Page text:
Regardless of their state of residency, students enrolled in Maryland schools should earn teaching certification in Maryland to take advantage of the National Association of State Directors of Teacher Education and Certification interstate agreement, which streamlines the process of applying for certification in other states.
Before enrolling in an online program, prospective students should visit the U.S. Department of Education's resource organizations directory and verify that the coursework of their prospective program will qualify them for licensure in the state in which they plan to teach.
How to Get a Teaching Certification in Maryland
Earning an initial teaching license is a crucial step toward becoming a teacher in Maryland. All candidates seeking teaching certification in Maryland must meet state requirements for academic preparation, standardized testing, student teaching, and background clearance. After completing all requirements, candidates apply for licensure and pay fees through the Maryland State Department of Education. The school district may apply on your behalf if you receive a job offer before earning certification.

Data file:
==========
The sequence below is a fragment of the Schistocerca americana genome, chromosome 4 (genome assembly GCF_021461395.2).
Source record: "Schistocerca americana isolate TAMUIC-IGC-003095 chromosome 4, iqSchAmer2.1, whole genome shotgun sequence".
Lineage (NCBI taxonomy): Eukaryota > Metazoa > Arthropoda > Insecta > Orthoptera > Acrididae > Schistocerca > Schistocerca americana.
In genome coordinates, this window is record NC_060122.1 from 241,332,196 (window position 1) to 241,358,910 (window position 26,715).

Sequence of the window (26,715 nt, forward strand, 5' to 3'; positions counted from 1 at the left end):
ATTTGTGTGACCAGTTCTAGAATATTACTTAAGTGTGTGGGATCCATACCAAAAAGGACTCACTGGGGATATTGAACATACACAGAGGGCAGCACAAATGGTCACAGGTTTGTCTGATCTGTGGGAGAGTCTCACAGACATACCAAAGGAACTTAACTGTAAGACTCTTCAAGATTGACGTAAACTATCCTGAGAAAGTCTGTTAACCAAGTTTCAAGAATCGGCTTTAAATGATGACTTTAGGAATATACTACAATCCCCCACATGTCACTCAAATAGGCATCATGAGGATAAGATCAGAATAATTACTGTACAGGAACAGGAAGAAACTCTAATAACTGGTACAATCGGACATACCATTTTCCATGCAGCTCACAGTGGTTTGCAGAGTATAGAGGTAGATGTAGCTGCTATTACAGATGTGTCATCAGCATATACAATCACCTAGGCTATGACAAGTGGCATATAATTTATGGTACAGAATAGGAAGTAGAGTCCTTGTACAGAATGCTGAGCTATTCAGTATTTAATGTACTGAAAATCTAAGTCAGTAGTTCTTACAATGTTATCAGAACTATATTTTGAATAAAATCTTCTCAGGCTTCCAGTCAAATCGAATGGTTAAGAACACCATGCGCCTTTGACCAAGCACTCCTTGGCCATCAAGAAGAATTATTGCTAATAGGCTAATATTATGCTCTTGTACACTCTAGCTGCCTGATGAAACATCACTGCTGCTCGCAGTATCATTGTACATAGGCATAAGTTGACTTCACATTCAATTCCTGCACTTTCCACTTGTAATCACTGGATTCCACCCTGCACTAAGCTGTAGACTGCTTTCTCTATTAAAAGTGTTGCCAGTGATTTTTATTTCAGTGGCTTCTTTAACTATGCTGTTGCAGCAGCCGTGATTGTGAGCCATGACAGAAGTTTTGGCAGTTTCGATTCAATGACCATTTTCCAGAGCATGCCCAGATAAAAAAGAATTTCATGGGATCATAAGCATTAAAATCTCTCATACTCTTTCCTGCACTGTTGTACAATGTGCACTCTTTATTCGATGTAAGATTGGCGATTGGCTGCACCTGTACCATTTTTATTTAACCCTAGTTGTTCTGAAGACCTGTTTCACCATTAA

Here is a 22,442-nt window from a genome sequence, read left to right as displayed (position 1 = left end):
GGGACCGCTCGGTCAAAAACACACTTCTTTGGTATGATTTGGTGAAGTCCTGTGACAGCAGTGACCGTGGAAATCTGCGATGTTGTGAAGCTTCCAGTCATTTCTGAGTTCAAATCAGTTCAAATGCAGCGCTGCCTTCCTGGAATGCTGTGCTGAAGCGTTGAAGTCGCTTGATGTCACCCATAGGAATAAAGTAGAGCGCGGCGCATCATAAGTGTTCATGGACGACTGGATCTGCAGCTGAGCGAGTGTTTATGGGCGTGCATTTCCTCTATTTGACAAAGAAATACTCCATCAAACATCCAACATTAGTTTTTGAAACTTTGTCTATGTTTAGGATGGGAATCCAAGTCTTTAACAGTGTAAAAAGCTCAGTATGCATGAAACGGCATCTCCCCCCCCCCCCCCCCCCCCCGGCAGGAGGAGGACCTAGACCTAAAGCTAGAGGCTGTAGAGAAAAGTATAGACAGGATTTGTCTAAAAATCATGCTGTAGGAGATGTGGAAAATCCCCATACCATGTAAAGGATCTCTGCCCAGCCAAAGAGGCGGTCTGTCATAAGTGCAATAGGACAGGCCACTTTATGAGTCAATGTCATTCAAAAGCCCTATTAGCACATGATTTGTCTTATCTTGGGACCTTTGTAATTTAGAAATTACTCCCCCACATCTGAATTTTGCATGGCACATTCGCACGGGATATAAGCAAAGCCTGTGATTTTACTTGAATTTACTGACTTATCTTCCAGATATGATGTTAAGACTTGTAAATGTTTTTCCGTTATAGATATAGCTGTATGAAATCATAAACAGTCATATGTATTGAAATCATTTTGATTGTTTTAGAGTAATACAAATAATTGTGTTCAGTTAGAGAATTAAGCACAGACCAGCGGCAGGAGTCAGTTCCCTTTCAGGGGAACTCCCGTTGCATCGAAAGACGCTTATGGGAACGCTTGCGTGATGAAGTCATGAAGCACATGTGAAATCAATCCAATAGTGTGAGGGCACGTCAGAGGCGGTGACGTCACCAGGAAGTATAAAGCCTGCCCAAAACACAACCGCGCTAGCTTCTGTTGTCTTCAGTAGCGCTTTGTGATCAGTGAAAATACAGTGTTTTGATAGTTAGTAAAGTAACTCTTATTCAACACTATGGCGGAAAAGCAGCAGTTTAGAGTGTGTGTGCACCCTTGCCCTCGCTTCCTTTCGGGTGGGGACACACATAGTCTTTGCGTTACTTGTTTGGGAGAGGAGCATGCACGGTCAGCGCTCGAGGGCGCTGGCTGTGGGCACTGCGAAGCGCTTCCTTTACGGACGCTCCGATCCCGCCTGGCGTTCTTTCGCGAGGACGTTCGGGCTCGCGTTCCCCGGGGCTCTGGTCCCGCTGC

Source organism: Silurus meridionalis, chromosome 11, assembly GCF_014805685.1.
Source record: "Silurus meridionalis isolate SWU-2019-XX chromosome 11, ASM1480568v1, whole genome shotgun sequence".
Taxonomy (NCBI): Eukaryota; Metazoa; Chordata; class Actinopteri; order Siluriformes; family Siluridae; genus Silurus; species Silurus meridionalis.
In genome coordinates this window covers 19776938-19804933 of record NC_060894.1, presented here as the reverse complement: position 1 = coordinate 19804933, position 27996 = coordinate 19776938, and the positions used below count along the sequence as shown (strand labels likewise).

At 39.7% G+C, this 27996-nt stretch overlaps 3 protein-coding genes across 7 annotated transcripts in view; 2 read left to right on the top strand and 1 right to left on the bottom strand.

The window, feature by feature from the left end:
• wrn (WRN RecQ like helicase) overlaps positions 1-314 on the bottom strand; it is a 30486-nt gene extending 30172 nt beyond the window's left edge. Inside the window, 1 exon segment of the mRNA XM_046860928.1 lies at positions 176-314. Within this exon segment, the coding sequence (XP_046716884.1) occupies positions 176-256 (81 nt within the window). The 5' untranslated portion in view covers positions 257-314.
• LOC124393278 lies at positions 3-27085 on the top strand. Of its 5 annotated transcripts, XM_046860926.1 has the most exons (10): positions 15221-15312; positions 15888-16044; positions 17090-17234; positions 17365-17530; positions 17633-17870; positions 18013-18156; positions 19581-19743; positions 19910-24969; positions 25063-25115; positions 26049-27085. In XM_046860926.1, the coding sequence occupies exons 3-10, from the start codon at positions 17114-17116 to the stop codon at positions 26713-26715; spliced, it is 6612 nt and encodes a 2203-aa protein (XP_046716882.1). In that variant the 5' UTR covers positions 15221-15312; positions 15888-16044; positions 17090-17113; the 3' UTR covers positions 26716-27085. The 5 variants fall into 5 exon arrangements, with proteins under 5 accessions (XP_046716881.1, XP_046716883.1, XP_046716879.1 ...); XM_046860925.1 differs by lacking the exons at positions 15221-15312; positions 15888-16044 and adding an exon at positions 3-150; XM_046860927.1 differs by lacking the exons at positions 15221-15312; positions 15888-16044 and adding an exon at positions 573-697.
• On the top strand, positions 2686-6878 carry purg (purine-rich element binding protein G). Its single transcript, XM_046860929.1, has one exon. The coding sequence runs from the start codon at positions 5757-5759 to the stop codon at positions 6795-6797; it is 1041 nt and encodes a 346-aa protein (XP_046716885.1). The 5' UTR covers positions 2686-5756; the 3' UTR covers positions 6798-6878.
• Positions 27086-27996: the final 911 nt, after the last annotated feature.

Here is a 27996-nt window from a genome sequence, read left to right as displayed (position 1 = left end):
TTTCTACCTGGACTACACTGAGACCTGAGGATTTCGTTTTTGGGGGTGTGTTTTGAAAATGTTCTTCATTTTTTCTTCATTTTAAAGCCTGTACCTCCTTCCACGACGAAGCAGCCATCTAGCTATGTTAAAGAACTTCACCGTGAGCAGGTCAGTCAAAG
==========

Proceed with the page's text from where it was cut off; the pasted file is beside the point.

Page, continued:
Provide proof that you hold a bachelor's degree
Candidates must submit proof that they hold a bachelor's degree. Those who did not major in education can complete an approved program in their subject area, an alternative preparation program, or a transcript analysis including scores on basic skills and PRAXIS subject assessments. The Department of Education provides information for non-teaching majors.
Hold a minimum GPA of 3.0
Candidates for teaching certification in Maryland must hold a minimum cumulative GPA of 3.0 for all undergraduate coursework and must have earned grades of "C" or better in all required pre-professional courses.
Complete approved student-teaching hours
After completing all required coursework and passing exams, students pursuing certification through approved teacher preparation programs must complete a student-teaching practicum. Student teachers work in an appropriate grade level or subject area under the supervision of a mentor. Most programs require candidates to complete at least 600 classroom hours. Student teachers work full time and can complete the practicum in one semester.